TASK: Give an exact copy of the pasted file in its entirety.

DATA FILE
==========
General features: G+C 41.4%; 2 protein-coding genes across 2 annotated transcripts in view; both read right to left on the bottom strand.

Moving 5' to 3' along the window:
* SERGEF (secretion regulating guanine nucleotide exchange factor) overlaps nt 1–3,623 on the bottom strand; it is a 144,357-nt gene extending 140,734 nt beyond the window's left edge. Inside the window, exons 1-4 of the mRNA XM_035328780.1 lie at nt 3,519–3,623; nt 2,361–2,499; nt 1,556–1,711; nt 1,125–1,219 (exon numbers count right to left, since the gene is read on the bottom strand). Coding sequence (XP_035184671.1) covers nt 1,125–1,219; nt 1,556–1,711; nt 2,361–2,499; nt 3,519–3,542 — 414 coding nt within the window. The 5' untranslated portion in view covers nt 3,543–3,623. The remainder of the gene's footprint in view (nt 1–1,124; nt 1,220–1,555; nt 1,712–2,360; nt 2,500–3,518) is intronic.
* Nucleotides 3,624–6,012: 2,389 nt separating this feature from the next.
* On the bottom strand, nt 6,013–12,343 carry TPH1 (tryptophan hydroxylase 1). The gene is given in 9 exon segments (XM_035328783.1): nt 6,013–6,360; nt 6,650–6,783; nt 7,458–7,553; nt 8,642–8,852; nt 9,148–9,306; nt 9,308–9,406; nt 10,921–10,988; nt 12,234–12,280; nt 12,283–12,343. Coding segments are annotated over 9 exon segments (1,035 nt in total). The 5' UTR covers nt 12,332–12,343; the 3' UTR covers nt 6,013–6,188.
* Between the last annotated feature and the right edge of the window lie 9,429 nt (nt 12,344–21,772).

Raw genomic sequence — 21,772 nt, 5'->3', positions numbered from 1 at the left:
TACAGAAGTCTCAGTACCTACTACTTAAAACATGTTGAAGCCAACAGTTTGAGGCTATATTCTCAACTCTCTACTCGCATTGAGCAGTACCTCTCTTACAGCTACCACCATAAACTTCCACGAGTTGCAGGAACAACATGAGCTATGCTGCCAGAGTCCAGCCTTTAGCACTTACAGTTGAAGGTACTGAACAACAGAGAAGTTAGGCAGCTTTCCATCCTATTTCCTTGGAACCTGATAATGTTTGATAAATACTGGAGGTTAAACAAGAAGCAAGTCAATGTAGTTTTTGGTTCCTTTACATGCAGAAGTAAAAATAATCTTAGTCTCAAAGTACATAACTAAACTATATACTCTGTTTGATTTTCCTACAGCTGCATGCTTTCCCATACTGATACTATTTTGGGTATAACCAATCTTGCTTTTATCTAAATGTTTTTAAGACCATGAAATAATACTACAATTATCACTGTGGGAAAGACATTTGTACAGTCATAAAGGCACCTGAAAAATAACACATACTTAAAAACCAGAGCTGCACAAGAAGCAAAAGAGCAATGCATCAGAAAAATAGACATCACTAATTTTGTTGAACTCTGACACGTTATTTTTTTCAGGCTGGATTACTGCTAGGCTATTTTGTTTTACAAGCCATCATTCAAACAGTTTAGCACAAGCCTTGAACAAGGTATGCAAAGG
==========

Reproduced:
General features: G+C 41.4%; 2 protein-coding genes across 2 annotated transcripts in view; both read right to left on the bottom strand.

Moving 5' to 3' along the window:
* SERGEF (secretion regulating guanine nucleotide exchange factor) overlaps nt 1–3,623 on the bottom strand; it is a 144,357-nt gene extending 140,734 nt beyond the window's left edge. Inside the window, exons 1-4 of the mRNA XM_035328780.1 lie at nt 3,519–3,623; nt 2,361–2,499; nt 1,556–1,711; nt 1,125–1,219 (exon numbers count right to left, since the gene is read on the bottom strand). Coding sequence (XP_035184671.1) covers nt 1,125–1,219; nt 1,556–1,711; nt 2,361–2,499; nt 3,519–3,542 — 414 coding nt within the window. The 5' untranslated portion in view covers nt 3,543–3,623. The remainder of the gene's footprint in view (nt 1–1,124; nt 1,220–1,555; nt 1,712–2,360; nt 2,500–3,518) is intronic.
* Nucleotides 3,624–6,012: 2,389 nt separating this feature from the next.
* On the bottom strand, nt 6,013–12,343 carry TPH1 (tryptophan hydroxylase 1). The gene is given in 9 exon segments (XM_035328783.1): nt 6,013–6,360; nt 6,650–6,783; nt 7,458–7,553; nt 8,642–8,852; nt 9,148–9,306; nt 9,308–9,406; nt 10,921–10,988; nt 12,234–12,280; nt 12,283–12,343. Coding segments are annotated over 9 exon segments (1,035 nt in total). The 5' UTR covers nt 12,332–12,343; the 3' UTR covers nt 6,013–6,188.
* Between the last annotated feature and the right edge of the window lie 9,429 nt (nt 12,344–21,772).

Raw genomic sequence — 21,772 nt, 5'->3', positions numbered from 1 at the left:
TACAGAAGTCTCAGTACCTACTACTTAAAACATGTTGAAGCCAACAGTTTGAGGCTATATTCTCAACTCTCTACTCGCATTGAGCAGTACCTCTCTTACAGCTACCACCATAAACTTCCACGAGTTGCAGGAACAACATGAGCTATGCTGCCAGAGTCCAGCCTTTAGCACTTACAGTTGAAGGTACTGAACAACAGAGAAGTTAGGCAGCTTTCCATCCTATTTCCTTGGAACCTGATAATGTTTGATAAATACTGGAGGTTAAACAAGAAGCAAGTCAATGTAGTTTTTGGTTCCTTTACATGCAGAAGTAAAAATAATCTTAGTCTCAAAGTACATAACTAAACTATATACTCTGTTTGATTTTCCTACAGCTGCATGCTTTCCCATACTGATACTATTTTGGGTATAACCAATCTTGCTTTTATCTAAATGTTTTTAAGACCATGAAATAATACTACAATTATCACTGTGGGAAAGACATTTGTACAGTCATAAAGGCACCTGAAAAATAACACATACTTAAAAACCAGAGCTGCACAAGAAGCAAAAGAGCAATGCATCAGAAAAATAGACATCACTAATTTTGTTGAACTCTGACACGTTATTTTTTTCAGGCTGGATTACTGCTAGGCTATTTTGTTTTACAAGCCATCATTCAAACAGTTTAGCACAAGCCTTGAACAAGGTATGCAAAGG